TLDR: “Honing” doesn’t remove metal from the blade. “Sharpening” does.
I wish I had a crisp $100 bill every time I read a piece of fiction that used “honing” and “sharpening” incorrectly when depicting a character handling a knife. (Why cut myself short and settle for nickels and dimes?) I’d have enough to retire on a choice Greek island. These terms describe similar actions, but are different in one major way.
Sharpening vs. Honing: The Rule of Thumb
Here’s an easy way to remember the difference.
If metal is being removed from the blade, it’s sharpening.
If metal is not being removed from the blade, it’s honing.
Here’s a video from Shopper’s Choice, of all places, that demonstrates this difference in graphic detail.
The trick for writing fiction is to know when to use each term.
When to Use “Honing”
Honing is to knives as oil changes are to cars. It’s an act of maintenance, not a complete overhaul.
Honing most often shows up for dramatic effect prior to something sinister or harrowing happening in the story. A character needs to tune up a knife for action, so the blade is ran against a leather strop, a honing rod or even cardboard (really, this works).
As mentioned in the video above, this refreshes the edge on the blade, forcing its microscopic teeth to stand at attention.
Therefore, if your character is preparing to give that knife a workout, describe the character honing the knife.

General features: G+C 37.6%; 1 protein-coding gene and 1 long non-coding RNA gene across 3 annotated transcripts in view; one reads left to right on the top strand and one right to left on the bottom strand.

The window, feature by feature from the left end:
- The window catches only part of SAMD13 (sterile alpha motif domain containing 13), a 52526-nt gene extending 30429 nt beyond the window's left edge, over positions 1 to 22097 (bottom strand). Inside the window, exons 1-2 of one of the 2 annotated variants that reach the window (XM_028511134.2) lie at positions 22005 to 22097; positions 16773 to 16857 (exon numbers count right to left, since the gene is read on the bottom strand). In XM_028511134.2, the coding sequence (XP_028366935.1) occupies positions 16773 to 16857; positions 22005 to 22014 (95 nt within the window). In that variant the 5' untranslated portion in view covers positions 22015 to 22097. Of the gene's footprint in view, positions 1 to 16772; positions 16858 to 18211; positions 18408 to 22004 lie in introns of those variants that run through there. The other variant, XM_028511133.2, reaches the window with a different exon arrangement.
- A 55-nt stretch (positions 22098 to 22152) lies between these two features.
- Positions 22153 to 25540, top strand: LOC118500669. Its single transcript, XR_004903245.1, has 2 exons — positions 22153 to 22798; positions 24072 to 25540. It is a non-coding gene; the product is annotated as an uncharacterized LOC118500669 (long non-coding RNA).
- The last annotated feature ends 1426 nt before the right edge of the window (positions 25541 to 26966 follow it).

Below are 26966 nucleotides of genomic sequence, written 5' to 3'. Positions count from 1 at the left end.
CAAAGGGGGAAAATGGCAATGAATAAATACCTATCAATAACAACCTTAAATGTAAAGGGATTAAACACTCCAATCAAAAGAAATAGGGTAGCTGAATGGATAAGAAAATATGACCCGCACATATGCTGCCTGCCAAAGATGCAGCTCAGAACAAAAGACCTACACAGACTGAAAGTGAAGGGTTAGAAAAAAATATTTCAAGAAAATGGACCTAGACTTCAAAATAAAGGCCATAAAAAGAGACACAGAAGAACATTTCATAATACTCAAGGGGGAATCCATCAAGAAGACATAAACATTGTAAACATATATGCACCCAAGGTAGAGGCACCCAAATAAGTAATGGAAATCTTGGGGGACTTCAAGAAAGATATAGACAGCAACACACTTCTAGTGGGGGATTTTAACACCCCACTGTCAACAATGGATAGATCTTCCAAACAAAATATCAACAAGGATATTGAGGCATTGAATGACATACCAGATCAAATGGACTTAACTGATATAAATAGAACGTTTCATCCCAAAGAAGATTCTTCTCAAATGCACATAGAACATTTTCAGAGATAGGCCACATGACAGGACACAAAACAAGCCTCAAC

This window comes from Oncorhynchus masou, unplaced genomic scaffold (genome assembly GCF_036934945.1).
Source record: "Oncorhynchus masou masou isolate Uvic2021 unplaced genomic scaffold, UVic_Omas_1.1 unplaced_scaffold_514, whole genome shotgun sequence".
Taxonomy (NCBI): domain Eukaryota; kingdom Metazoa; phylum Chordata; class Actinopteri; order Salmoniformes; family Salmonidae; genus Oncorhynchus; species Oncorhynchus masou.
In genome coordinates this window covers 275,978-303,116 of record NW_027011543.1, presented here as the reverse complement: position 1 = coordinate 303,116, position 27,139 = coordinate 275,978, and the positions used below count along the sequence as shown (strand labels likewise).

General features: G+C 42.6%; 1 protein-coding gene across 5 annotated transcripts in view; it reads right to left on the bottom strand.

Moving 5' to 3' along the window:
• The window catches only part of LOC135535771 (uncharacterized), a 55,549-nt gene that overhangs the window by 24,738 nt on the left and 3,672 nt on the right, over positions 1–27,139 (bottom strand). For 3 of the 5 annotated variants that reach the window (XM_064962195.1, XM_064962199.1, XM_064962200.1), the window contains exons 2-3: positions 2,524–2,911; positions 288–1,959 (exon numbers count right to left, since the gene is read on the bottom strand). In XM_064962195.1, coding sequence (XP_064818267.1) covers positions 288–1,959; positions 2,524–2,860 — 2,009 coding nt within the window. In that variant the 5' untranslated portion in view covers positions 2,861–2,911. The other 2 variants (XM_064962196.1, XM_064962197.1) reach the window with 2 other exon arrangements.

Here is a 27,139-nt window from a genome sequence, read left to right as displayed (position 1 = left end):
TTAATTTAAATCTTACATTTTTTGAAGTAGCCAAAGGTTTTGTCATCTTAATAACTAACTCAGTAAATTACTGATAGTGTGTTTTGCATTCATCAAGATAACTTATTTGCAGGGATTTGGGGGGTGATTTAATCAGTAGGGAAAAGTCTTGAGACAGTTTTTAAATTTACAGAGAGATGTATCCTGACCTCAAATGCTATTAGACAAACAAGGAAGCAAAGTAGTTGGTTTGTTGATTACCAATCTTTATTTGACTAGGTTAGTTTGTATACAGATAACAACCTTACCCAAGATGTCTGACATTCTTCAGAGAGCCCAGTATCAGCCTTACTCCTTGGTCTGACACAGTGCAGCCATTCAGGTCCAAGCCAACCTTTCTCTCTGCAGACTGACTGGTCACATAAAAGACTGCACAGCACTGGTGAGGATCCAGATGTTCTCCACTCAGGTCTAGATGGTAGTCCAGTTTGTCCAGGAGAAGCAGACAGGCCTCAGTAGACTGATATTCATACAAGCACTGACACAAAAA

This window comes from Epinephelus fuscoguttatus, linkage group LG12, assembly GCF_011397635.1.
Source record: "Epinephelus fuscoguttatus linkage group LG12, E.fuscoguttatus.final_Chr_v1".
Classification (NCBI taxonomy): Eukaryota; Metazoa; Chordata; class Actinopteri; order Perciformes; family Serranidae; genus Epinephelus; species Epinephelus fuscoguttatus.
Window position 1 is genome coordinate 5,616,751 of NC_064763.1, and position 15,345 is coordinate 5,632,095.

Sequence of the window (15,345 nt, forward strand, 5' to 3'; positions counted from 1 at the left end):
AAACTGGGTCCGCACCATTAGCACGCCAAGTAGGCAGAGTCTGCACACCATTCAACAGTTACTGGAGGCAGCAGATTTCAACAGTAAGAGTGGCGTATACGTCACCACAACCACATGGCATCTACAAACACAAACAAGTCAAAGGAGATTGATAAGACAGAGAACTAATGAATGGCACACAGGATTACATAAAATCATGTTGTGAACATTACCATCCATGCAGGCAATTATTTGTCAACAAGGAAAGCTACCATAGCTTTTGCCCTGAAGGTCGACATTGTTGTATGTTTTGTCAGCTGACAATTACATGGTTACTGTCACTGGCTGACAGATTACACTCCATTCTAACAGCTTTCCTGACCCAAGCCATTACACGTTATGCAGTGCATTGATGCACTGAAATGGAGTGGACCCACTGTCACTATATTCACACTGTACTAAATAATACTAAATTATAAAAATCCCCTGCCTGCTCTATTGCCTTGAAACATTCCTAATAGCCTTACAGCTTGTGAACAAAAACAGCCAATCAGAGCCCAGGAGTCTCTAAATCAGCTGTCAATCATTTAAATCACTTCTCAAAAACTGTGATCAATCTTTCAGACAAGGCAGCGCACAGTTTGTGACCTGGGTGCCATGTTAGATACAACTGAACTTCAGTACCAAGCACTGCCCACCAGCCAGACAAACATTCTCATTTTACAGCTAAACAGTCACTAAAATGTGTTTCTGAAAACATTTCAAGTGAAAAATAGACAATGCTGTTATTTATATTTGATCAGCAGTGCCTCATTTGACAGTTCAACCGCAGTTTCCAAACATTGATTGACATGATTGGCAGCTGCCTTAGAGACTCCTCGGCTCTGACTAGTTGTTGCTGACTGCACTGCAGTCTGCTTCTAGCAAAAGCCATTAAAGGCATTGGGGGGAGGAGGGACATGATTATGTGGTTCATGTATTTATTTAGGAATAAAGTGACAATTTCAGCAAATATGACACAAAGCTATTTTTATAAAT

When to Use “Sharpening”
Continuing the car analogy, sharpening is like replacing the engine. We’re talking complete a overhaul.
That’s because sharpening removes metal from the blade in order to create an entirely new edge. The severity of this transformation depends on how rough of shape the blade is in, but the principle is the same. An abrasive is used to shave away tiny specs of metal. That’s why it’s not accurate to use “sharpening” and “honing” interchangeably.
For writing fiction, a character would sharpen a blade after the knife has experienced hard or sustained use, or if it hasn’t been maintained for some time. If that isn’t the case, honing is the better bet. Why? Because creating a new edge means resetting its angle, which is tricky to get right, and because sharpening can create unnecessary wear on the blade. If an angle works, don’t fix it. Hone it.
Cheat Sheet for Writing Fiction
Another way to look at writing these terms is this:
- If a blade is in good shape but needs to perform at its absolute best, the character should hone it.
- If a knife is in rough shape and needs to return to par, the character should sharpen it.
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3 thoughts on “Honing vs. Sharpening Knives: What’s the Difference?”
Crystal clear. Thank you, Ben!
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Excellent article. I’ll almost loose my hair (I pulled of pure frustration) when an author use the terms incorrectly.
As always, The Best Crime Mind of our days!!!
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Great article. Make it very clear indeed 🙂